Thursday, January 10, 2013

Franck Amsallem performs in Jerusalem

Franck Amsallem (photo:Franck Bigotte)
Franck Amsallem was born in 1961 in Oran, Algeria and grew up in Nice, France. He began piano lessons at age seven but gave up after some time. However, listening to the family’s large collection of LPs, Amsallem fell in love with blues and swing in his teens and, considered too old to take up the piano, he signed up for classical saxophone lessons at the Nice Conservatory, and with great success. With his main love was still the piano, he went to work in Monte Carlo, learning the gamut of jazz standards and jamming with some of the greatest names of the jazz community. Amsallem has always loved American music. In 1981, he relocated to the USA to study at Berklee College, Boston for three years, studying composition and arranging, but not jazz piano, however, performing and winning several awards. He then studied at the Manhattan School of Music (New York) in 1986, earning a Master’s degree in Composition, emerging as an accompanist and leader. With the influence of his teachers, among them jazz musician Bob Brookmeyer and Phil Kawin (classical piano), and being involved in the New York jazz scene, Amsallem became aware that there were “many pianists out there, but good pianists who are equally good composers”, in his own words. What followed was a volley of commissions for compositions, successful recordings and performances worldwide - from solo performances to playing with symphony orchestras, with big- and small bands and with local musicians.  His suite “Nuits” for jazz quartet and string orchestra has been performed in Romania, Bulgaria, France and Los Angeles. Returning to Paris in 2002, now considered one of Europe’s leading jazz pianists, Amsallem has of late also incorporated singing in recordings and live performances.

Franck Amsallem was a guest of the Gerard Bechar Centre (Jerusalem) and the Romain Gary Institut Fran├žais (he also performs under the auspices of the Alliance Fran├žaise) in a solo recital January 6th 2013 in the Leo Model Hall. He began the program with some jazz standards by Thelonius Monk – “Ask Me Now”, “Evidence”, “Just You, Just Me”. The artist’s solid touch, his use of dissonances, angular melodies and improvisations hinted at Monk’s own personal style.  Amsallem then performed an original composition “Out a Day”, a pensive, nostalgic piece based on “Night and Day”. Another original piece was “In Memoriam”, dedicated to the memory of the American jazz saxophonist and composer Michael Brecker. Here Amsallem used some otherworldly pedaled effects in this personal mood piece – one hears bells and eerie muted effects - these punctuated by a warm recurring melody and occasionally agitated moments.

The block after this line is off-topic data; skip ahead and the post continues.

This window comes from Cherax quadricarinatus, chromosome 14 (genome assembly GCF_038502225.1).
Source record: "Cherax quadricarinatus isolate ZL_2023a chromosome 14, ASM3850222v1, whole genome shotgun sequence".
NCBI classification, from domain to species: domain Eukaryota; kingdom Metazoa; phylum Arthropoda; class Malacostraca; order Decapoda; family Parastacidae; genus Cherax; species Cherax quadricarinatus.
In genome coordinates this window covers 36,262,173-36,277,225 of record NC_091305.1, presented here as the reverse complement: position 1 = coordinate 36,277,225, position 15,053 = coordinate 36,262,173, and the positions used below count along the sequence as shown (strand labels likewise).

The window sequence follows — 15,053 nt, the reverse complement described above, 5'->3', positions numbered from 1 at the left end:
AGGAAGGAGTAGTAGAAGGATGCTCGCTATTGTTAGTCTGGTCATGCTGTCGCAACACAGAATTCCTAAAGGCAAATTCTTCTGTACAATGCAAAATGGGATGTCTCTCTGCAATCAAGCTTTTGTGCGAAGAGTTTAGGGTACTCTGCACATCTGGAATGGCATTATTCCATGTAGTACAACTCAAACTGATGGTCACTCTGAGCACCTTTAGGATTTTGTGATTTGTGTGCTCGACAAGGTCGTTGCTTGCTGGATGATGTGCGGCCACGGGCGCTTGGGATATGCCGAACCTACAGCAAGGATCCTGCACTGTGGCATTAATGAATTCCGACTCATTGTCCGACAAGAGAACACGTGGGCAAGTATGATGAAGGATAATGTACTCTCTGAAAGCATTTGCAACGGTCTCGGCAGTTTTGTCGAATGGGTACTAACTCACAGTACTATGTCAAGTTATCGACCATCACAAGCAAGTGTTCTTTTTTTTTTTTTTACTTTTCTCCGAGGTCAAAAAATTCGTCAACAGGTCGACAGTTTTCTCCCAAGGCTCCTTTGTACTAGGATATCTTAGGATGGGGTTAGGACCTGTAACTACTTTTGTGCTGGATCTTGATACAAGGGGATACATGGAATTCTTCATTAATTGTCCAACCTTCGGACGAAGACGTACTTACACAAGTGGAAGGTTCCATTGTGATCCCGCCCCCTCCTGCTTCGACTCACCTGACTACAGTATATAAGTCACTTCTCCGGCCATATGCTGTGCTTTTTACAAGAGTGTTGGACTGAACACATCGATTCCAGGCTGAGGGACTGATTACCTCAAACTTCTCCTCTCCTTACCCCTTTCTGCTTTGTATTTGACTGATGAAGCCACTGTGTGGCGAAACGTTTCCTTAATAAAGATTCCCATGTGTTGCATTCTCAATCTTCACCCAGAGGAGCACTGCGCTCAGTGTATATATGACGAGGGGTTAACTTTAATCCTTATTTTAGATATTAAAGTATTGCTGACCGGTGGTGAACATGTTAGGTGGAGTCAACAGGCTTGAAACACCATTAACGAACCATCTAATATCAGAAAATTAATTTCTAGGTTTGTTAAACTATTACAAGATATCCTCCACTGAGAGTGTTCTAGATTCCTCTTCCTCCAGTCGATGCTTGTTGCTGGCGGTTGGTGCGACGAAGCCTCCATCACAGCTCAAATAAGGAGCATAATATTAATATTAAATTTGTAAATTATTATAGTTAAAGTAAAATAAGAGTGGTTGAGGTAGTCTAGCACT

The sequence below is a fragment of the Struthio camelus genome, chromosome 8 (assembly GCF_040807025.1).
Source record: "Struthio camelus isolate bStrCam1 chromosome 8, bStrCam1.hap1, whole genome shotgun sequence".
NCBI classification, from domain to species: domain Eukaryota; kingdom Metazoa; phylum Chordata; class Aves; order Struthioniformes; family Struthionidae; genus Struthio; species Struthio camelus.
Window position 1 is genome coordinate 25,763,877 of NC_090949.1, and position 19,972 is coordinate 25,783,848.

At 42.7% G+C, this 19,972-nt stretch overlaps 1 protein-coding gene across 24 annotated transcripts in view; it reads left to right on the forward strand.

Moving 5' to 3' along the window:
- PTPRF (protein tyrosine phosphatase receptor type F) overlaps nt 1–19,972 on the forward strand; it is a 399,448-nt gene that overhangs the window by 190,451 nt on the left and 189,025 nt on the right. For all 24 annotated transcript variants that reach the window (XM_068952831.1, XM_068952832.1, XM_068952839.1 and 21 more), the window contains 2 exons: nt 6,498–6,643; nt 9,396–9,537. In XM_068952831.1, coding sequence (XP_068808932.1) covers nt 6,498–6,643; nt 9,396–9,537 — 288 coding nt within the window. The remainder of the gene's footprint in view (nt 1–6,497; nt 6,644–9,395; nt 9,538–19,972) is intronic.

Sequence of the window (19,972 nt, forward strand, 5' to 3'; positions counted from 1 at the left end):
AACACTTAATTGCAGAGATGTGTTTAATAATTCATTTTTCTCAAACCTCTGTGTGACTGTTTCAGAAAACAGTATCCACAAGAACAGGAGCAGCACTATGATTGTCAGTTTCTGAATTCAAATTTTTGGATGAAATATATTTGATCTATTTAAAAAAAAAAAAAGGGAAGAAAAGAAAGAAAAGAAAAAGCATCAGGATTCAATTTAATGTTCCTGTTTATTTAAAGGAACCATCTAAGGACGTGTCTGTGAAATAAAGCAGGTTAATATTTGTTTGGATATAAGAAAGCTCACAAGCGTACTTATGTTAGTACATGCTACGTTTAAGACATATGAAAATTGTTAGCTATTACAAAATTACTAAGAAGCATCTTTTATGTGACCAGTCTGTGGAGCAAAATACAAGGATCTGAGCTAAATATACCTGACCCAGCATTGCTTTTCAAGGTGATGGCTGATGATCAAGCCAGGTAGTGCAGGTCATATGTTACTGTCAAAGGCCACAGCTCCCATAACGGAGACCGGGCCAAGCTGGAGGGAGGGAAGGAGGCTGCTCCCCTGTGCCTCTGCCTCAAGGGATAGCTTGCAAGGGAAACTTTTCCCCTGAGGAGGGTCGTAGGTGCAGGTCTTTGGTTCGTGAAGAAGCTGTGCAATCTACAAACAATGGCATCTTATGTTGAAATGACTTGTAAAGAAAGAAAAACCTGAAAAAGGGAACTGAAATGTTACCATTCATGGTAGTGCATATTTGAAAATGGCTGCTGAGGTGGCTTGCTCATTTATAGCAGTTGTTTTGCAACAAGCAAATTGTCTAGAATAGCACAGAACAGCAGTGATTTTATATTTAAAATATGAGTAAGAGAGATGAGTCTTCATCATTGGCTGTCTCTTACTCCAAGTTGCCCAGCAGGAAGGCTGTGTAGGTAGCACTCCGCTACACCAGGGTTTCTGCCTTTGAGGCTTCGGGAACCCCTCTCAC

From his debut vocal CD - “Amsallem Sings” (FRAM MUSIC) – we heard the Jerome Kern/Oscar Hammerstein 1932 favorite “The Song is You”. With crystal clear diction and fine American English, Amsallem’s singing is up-front, resonant, nuanced and natural, his signature vocal timbre ever so slightly gritty.  His detail and precision have the effect of drawing his audience into the meaning and sentiments of the song.  Another old song, taught to him by his mother, was the 1944 Johnny Burke/James van Heuson popular standard “It Could Happen to You”, the artist also imitating muted trumpets at one point.
‘Hide your heart from sight, lock your dreams at night,
It could happen to you.
Don’t count stars, or you might stumble.
Someone drops a sigh, and down you tumble…’
Franck Amsallem has a penchant for George Gershwin’s music, hence his piano medley incorporating melodies from “Porgy and Bess”.

“In the Wee Small Hours of the Morning” (1955) was composed by David Mann and lyricist Bob Hilliard in the course of a post-midnight impromptu song-writing session at Hilliard’s New Jersey home. Amsallem’s treatment of it was a lush- and sophisticated weaving of piano- and vocal lines. His directness, sincerity, his well sculpted phrases and velvety voice bring these old songs back to life, expressing their romantic, simple sentiments with respect to what they are and with no hint of sarcasm.

Amsallem’s own composition “Paris Remains in My Heart”, sung by him partly in French, partly in English and punctuated by a piano interlude, tells of returning to Paris. Intimate and touching, with the lure and magic of Paris wound together with personal emotional complexities coloring the song, the piece presents layers of autobiographical elements.

For his encore, Franck Amsallem performed the 1945 Joseph Kosma/Jacques Prevert song “Les feuilles mortes” (The Falling Leaves) concluding a program of sophisticated music, good taste and fine performance.

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